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This Heavenly Condo Inside Converted Lakeview Church Will Blow You Away

By Ariel Cheung | May 10, 2017 6:12am
 A Lakeview condo unit housed inside a converted church is up for sale.
Stunning Home Of Converted Church Condo's Designer Up For Sale
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LAKEVIEW — Call it a case of divine intervention, but there's no doubt that a condo now listed for sale inside a converted church has the "wow" factor.

The largest unit inside Cathedral Place, 3101 N. Seminary Ave., went on the market in late April for $1,569,000 through a @properties-exclusive listing.

The condo was first home to Alexander Pearsall, the developer who decommissioned the former Trinity Swedish Evangelical Lutheran Church in 2002 and turned it into a five-condo building known as Cathedral Place.

Retaining the 121-year-old structure of the late-1800s gothic revival church gave the four-bedroom condo inside vaulted cathedral ceilings and sweeping arches that recall the majesty of the building's original purpose. Architects were able to "beautifully integrate historic architecture with new," @properties broker Phyllis Stellato said.


"It has been such a unique experience that every single day, somebody walks through the door and their jaw just drops," Stellato said. "I'm going to be thrilled when it sells, but I'm going to be so sorry not to have something so spectacular to show."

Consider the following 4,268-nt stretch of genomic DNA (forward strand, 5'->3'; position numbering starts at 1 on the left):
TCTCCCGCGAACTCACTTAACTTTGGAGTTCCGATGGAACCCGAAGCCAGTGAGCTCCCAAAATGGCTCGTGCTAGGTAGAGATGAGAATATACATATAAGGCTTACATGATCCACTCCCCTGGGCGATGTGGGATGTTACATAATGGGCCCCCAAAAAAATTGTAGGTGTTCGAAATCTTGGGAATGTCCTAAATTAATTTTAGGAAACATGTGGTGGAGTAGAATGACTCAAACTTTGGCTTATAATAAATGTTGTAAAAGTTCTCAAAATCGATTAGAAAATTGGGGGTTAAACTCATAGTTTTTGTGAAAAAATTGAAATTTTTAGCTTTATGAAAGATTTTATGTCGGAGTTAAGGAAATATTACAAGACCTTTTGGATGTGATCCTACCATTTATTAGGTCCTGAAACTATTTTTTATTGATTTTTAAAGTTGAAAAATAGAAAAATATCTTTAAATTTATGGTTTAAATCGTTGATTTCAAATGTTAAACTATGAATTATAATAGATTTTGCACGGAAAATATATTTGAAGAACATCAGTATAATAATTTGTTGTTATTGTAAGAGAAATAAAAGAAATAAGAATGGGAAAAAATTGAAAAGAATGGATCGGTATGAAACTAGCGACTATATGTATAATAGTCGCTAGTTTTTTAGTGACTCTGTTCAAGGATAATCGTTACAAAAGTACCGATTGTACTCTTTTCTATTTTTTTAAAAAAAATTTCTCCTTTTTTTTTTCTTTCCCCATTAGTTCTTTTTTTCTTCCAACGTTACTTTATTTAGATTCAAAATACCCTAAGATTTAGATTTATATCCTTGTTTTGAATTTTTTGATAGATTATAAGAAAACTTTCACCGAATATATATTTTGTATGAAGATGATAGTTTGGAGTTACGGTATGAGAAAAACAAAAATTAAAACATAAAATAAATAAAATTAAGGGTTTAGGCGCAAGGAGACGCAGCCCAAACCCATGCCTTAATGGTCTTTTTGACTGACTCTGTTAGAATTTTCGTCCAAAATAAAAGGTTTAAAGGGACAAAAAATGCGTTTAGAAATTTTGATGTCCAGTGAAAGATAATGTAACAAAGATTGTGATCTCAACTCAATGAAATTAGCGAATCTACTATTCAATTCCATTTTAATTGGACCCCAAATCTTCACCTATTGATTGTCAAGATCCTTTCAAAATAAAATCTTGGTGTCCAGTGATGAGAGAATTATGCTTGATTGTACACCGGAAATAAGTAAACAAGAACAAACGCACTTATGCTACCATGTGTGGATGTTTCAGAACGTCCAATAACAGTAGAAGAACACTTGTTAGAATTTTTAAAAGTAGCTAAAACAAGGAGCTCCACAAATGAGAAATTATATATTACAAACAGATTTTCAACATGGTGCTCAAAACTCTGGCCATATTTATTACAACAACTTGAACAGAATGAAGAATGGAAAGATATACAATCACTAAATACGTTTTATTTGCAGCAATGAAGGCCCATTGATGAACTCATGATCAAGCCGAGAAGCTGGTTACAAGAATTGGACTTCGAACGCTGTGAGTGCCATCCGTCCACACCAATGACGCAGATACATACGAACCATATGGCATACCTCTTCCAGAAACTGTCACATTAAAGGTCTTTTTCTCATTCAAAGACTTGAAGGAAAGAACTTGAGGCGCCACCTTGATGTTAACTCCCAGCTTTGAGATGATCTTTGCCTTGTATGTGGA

There are a couple major points that potential buyers frequently marvel over, Stellato said: The "massive" and "gorgeous" master suite and the sheer size of the home — 4,411 square feet.

The master suite of a condo inside a renovated 1896 church at 3101 N. Seminary Ave. in Lakeview features a dressing room and luxurious bathroom. [Provided photos/Elizabeth Harper/VHT Studios]

Each element has been tailored with such care, "you can see that this was built by someone for themselves," Stellato said. "The ironwork in the banisters was built to mirror the arches of the exterior windows. A developer is not going to pay that much attention to detail in a place they won't be living in."

Back in 2002, newlywed real estate developer Pearsall bought what was then known as Church of the Valley Assemblies of God, promising neighbors they would not change the building's exterior in exchange for permission to renovate it, according to the Chicago Tribune.

Built in 1896, the former Trinity Swedish Evangelical Lutheran Church was decommissioned in 2002 and converted into Cathedral Place condominiums.

The congregation had grown smaller, and leaders were looking for a venue better suited to their needs, Pearsall and his wife said at the time.

From the start, developers knew preserving as much as possible would work best for the 20,000-square-foot church, originally built in 1896, they told the Tribune

"Every piece — all the pews, the light fixtures, every piece of woodwork, the staircases, all the stained-glass — was saved at a warehouse," Pearsall said. "We didn't know what we were going to do with it, but we knew it was too valuable to throw out."